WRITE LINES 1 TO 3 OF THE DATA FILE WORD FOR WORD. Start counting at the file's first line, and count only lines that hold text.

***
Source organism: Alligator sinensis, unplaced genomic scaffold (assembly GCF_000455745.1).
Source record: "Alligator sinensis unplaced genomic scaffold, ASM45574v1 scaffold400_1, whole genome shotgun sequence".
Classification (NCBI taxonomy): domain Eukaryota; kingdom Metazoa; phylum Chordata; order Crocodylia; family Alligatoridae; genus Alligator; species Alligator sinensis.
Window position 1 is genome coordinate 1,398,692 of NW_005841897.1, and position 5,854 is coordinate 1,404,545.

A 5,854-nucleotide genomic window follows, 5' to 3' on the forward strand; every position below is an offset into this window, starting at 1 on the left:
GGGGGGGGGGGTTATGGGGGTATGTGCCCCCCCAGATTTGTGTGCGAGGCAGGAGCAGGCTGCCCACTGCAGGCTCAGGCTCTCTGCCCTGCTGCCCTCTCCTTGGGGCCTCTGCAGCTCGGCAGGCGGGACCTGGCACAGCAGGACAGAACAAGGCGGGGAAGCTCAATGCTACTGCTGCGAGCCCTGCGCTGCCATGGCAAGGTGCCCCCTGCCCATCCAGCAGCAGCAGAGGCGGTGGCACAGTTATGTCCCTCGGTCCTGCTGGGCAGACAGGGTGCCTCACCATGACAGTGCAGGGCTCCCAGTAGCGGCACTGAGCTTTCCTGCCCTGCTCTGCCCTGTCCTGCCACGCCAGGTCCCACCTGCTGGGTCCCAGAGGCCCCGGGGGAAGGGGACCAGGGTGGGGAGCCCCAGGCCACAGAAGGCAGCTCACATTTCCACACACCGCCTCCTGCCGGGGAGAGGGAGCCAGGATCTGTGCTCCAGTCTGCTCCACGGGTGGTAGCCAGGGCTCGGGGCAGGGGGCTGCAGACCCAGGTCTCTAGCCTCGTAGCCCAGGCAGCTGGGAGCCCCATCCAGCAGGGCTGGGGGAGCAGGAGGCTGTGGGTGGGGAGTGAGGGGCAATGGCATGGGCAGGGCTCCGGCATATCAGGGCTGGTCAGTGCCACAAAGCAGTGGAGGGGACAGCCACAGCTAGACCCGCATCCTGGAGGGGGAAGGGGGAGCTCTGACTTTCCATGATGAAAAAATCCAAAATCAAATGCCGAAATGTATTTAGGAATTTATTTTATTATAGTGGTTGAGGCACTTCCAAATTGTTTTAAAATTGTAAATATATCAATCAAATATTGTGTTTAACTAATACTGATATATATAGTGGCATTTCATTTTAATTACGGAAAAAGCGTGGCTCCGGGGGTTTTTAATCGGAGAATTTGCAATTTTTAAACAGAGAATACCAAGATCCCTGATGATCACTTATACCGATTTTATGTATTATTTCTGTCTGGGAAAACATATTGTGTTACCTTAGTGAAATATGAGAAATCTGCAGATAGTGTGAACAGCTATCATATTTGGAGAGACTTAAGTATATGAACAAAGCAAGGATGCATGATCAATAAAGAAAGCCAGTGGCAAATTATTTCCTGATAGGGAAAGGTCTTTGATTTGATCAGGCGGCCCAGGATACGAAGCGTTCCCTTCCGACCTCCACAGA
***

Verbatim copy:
Source organism: Alligator sinensis, unplaced genomic scaffold (assembly GCF_000455745.1).
Source record: "Alligator sinensis unplaced genomic scaffold, ASM45574v1 scaffold400_1, whole genome shotgun sequence".
Classification (NCBI taxonomy): domain Eukaryota; kingdom Metazoa; phylum Chordata; order Crocodylia; family Alligatoridae; genus Alligator; species Alligator sinensis.